Senator Kirsten Gillibrand (D-NY) and Representative Elise Stefanik (R-NY) have introduced bicameral legislation, the Invasive Fish and Wildlife Prevention Act of 2018, that would give the U.S. Fish and Wildlife Service (USFWS) greater authority to “regulate nonnative species and prohibit them from being imported or sold in the United States.”

Presently, more than 200 species have been listed as “injurious wildlife,” a designation given by the USFWS to species considered harmful to wildlife and natural resources in the United States. These species cannot be imported into the country or sold without a USFWS permit. However, under the current system, the designation is given only after a species has already been introduced.

The bipartisan legislation would address the invasive species threat before they are imported by establishing a new injurious species listing process based on scientific risk analysis. The bill would also give USFWS the power to make emergency designations for species that pose an “imminent threat.” The bill does not impose restrictions on the import of dead natural history museum specimens or scientific collections as long as the specimen is adequately preserved to minimize the risk of exposure from any harmful pathogens or parasites.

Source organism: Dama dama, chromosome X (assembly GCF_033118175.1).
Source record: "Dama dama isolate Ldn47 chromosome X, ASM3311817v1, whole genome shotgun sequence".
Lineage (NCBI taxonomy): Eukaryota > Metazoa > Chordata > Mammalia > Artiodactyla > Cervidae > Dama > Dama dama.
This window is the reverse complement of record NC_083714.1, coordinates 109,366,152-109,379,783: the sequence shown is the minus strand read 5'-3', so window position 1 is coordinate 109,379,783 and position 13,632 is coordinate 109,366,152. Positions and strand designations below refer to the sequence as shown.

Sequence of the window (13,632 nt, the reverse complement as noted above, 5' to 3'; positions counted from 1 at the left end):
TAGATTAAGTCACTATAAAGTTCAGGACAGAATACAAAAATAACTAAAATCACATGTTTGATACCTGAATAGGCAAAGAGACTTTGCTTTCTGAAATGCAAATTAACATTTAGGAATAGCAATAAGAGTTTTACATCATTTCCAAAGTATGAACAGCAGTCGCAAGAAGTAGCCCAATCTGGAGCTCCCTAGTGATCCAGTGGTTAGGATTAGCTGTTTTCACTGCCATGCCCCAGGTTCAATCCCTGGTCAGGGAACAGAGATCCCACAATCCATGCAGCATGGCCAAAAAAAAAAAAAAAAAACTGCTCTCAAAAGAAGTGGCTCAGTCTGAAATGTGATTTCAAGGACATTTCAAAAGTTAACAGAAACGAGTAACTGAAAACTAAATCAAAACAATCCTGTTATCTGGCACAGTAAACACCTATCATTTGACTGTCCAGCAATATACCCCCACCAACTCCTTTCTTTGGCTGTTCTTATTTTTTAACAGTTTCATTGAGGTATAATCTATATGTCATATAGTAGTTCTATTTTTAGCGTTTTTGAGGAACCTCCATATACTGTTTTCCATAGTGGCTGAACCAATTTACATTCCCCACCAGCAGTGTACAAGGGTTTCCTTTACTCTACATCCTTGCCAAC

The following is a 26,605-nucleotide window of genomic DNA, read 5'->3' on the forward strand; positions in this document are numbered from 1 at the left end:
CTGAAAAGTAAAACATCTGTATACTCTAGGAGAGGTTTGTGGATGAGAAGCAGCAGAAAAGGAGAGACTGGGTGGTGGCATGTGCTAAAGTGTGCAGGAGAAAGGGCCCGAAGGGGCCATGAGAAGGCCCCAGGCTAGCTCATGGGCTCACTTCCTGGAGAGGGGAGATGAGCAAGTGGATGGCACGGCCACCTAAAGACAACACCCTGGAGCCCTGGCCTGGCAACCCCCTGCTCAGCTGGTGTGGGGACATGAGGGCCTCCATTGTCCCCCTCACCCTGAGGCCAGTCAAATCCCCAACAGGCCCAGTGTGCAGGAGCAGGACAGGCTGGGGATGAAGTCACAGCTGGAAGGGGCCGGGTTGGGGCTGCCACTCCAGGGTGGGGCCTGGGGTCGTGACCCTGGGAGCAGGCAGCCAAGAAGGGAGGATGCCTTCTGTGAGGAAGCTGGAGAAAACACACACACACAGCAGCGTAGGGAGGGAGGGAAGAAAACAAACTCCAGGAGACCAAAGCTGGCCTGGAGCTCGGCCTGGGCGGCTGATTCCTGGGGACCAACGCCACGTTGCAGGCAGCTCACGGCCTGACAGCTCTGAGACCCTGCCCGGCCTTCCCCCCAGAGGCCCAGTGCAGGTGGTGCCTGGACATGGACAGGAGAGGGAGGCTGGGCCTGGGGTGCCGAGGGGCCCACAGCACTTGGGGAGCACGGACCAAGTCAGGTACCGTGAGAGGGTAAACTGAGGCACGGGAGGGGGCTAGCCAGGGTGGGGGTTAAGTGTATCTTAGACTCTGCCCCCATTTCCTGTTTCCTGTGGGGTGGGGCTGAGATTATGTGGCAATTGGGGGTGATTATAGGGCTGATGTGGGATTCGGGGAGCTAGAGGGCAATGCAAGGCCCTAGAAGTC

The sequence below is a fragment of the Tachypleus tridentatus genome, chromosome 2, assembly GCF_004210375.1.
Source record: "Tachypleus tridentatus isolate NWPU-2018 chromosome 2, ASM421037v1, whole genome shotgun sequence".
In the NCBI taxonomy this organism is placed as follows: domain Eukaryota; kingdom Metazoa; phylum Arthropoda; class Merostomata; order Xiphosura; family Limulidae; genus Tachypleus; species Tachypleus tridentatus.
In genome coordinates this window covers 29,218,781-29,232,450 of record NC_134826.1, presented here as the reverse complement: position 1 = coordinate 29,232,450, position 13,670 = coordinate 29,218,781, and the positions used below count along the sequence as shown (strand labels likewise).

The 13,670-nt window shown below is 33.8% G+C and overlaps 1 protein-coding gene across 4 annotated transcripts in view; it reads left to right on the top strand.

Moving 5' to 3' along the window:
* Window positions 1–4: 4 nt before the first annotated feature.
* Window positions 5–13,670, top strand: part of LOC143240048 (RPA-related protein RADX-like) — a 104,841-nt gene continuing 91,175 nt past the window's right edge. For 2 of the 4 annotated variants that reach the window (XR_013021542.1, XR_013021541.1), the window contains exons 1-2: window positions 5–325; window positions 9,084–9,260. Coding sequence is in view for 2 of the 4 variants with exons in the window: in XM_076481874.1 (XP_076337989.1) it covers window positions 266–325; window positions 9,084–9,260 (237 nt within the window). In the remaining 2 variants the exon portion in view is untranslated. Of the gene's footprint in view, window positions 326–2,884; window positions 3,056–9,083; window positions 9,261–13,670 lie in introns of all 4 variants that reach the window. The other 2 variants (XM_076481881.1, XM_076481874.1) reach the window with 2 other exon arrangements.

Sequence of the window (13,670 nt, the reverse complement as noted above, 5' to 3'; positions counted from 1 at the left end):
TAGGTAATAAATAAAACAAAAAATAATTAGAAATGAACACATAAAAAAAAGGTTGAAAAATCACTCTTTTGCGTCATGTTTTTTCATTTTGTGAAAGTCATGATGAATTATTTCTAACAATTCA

“Whether it’s Asian Carp in our lakes or the Emerald Ash Borer in our forests, invasive species threaten our environment and our economy, and we have to do everything we can to block them from coming into our state,” said Senator Gillibrand. “The Invasive Fish and Wildlife Prevention Act would help better protect our precious natural resources, strengthen our economy, draw tourism to our state, and provide clean drinking water to New Yorkers.”

Asian Carp is a prominent threat to the Great Lakes, which provide drinking water to over 30 million people and support a $7 billion fishing industry and a $15.5 billion boating industry. Ash trees across 31 states have been infested by the Emerald Ash Borer beetle resulting in negative ecological impacts.

Representative Stefanik said, “This important bill will give the Fish and Wildlife Service needed flexibility to regulate and combat invasive pests that threaten our region, and I urge my colleagues in the House to support it.”